Monday, August 16, 2010

KCAT CAN: That all-important support system

My mom's rheumatologist, Dr. Esther Penserga asked her to give an inpirational talk last August 7 during the monthly meeting of Lupus Club (PGH Chapter).. My mom is sick, and she is takes care of me, another sick person.. But we get by in spite of it..

That all-important support system
by Maria Kathrina Lopez Yarza
August 16, 2010

In 2000, my mom was diagnosed with Systemic Lupus Erythematosus (SLE), a`chronic autoimmune connective tissue disorder that can affect various parts of the body especially the skin, joints, blood, nervous system, kidney, heart and some other internal organs.

Some symptoms of her disease started in the later part of 2000. She had joint pains and she could hardly move her fingers. She had hair loss, oral ulcers, low grade fever and butterfly rashes on her face. She did not know what was happening to her then.

A dermatologist said it could be post pregnancy effects so her scalp was treated with steroids but to no avail. Her oral ulcers were not getting better, she was losing appetite and that caused her gastro esophageal reflex disease.

Finally, she decided to see an internal medicine specialist. After a series of tests, include two ANA tests, it was confirmed that she had lupus.

She had no idea what Systemic Lupus is, how it could affect her. It’s a chronic disease, they said, and it’s going to be in her forever. Her greatest fear was death, that she would leave us soon.

Her rheumatologist encouraged her to join the Lupus Club, PGH Chapter, to enlighten her about the disease. She was hesitant at first, but when she met with other lupus patients with different manifestations of the disease, she realized that she was luckier as her case was a lot milder. Most of them were already being treated for their kidney problems, some almost bald, others were on higher dosage of steroids.

The support group is also for the patients’ family members to teach them to be supportive because psychologically, the disease affects the patient’s physical appearance. But my mom learned how to live with it, taking care of herself. She never obliged us. She is really a strong woman, a fighter.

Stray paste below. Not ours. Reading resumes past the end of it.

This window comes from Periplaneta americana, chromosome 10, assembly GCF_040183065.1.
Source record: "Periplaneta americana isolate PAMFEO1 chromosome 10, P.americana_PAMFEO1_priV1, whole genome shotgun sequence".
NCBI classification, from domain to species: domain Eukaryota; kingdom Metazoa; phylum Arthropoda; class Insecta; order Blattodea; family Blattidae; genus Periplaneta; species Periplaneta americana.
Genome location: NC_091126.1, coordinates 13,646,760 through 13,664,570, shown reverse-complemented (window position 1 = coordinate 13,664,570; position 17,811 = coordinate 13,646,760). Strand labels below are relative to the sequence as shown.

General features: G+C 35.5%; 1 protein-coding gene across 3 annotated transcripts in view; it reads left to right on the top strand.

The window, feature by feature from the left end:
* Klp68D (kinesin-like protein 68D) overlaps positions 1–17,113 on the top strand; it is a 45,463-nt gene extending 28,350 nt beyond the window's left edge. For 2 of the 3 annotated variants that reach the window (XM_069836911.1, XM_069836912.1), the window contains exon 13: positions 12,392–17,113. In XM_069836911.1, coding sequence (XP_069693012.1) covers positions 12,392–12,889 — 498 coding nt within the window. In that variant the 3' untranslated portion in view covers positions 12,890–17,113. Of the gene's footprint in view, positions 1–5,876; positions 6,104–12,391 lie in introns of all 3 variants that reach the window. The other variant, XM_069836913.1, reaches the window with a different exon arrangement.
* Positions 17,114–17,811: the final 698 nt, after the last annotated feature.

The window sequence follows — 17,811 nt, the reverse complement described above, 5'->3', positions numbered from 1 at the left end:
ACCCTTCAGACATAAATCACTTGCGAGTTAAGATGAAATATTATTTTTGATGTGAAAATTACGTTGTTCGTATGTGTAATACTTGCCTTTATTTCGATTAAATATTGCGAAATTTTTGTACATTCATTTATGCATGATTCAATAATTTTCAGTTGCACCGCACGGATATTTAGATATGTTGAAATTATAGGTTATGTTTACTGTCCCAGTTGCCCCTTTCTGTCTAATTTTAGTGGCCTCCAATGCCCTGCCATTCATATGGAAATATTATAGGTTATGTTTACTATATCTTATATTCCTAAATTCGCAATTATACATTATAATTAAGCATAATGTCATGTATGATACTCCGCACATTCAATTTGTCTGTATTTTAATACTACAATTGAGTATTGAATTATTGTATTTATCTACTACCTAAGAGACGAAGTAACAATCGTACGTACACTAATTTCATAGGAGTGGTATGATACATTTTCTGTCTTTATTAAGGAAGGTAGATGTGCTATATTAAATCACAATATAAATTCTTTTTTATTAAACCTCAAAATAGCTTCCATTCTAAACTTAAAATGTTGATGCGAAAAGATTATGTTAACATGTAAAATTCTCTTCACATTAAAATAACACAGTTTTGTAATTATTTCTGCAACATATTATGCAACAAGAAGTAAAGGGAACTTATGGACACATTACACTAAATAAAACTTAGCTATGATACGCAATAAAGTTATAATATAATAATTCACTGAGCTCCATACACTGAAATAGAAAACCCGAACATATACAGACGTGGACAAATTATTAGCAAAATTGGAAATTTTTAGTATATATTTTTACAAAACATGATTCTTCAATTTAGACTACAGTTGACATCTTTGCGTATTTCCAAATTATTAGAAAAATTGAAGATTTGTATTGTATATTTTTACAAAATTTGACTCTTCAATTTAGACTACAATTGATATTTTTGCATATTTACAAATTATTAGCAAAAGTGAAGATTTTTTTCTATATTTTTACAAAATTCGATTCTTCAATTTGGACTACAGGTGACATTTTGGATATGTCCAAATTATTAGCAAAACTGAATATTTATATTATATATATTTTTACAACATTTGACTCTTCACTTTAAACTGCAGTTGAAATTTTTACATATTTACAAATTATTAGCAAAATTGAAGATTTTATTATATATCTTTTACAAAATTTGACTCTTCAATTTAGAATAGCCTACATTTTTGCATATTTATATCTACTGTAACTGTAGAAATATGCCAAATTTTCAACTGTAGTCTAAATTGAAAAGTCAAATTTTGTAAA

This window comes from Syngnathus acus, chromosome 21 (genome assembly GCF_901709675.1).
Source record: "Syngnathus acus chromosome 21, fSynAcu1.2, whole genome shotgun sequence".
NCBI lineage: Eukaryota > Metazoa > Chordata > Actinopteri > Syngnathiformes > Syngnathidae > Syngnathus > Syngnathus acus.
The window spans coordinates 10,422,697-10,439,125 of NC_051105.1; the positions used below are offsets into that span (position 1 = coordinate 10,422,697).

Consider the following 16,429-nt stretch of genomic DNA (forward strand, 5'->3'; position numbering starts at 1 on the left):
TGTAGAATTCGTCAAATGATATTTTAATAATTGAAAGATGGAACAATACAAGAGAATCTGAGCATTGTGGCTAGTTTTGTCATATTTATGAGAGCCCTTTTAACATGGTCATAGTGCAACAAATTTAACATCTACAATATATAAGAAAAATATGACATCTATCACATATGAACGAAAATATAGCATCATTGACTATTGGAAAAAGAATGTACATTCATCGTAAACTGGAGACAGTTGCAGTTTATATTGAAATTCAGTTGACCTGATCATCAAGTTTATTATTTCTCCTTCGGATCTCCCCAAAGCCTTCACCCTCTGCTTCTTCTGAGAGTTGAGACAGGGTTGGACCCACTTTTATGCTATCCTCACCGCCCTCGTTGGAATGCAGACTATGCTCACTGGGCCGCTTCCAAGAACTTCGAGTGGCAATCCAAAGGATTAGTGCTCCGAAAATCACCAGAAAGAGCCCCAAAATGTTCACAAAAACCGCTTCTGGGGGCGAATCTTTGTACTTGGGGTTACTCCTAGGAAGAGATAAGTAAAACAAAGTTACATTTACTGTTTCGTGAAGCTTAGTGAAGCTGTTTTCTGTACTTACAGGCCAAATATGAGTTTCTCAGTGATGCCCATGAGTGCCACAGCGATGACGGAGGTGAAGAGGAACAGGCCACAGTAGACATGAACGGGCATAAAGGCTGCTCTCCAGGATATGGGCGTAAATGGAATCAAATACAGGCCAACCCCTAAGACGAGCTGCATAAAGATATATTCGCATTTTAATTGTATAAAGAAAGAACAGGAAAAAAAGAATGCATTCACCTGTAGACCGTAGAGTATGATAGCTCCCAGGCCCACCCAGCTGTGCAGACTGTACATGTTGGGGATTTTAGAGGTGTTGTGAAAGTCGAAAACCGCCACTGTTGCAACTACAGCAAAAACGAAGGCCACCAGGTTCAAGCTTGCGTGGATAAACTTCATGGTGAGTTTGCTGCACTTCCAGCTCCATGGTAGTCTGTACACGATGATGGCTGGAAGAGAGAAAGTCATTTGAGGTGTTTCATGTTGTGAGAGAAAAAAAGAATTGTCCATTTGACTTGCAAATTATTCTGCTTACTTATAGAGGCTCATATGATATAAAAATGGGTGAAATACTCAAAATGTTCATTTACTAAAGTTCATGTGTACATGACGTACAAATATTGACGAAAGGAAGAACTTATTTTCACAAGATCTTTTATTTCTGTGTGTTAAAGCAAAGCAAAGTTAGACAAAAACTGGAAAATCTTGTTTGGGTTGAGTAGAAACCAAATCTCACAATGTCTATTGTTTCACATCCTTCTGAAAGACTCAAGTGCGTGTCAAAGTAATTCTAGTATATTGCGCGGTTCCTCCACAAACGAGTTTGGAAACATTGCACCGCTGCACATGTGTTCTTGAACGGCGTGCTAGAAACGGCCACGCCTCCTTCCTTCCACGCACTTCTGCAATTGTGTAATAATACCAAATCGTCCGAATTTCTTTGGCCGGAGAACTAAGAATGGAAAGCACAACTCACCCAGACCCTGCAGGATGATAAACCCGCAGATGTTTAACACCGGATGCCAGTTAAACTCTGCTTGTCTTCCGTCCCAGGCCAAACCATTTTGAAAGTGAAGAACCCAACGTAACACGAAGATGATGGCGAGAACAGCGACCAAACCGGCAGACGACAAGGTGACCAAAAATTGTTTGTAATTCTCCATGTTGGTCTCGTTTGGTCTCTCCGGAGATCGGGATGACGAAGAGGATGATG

In 2004, when I was diagnosed with my disease, Neurofibromatosis type 2, my mom set aside everything — her monthly meetings, her regular check-ups, just to be with me. She said she knew how it felt to be sick, and would never let me experience what she had gone through. She understood me more, gave me extra TLC (tender loving care), studied my disease and closely coordinated with my doctors so she would know what to do. She found ways to raise funds for my medications and never left my side when I was confined for two months.

My mom never complained, it was really unconditional love that I felt. She was also very resourceful, never stopping until she finds a solution.

Her doctor also admired her strength. Her lupus acted up in June this year but yet she never stopped taking care of us, she even managed to take care of herself just to get better.

Because of that, her doctor asked her to share with other lupus patients what she had gone through and how she was able to cope. I joined her in her talk last August 7, during their regular monthly meeting. In her talk she sincerely expressed her gratitude for being in the club as it was really a big part of who she is now according her. It gave her hope to move on and accept the reality, and with the knowledge she gained from it, she became stronger to face another chapter in her life, taking care of her sick daughter.


I too would want a support group for NF patients here in the Philippines. I tried searching, but I could not find one. I have joined NF groups from the U.S., and I am learning so much from them. We have different experiences, different manifestations of the disease. And sometimes I feel so blessed despite my disability; I have seen more severe cases than mine.

One of my dreams is to disseminate awareness of NF here in the Philippines. To date, I have met 23 people inflicted with it and I am continuously searching for more. In my own little way, and with the help of some of my NF friends, we were able to start with our vision to somehow share our knowledge about the disease, our different experiences, gave them hope to move on and accept life’s reality. And this means so much to me.

Together with one of my NF friends, we have created, Neurofibromatosis Friends (Philippines) on Facebook; to serve our mission and fulfill our vision; to give hope to those who are hopeless and to face life’s reality.

Being supportive validates accomplishments and it also validates our relationship if we show them their importance. I wish I could do more.

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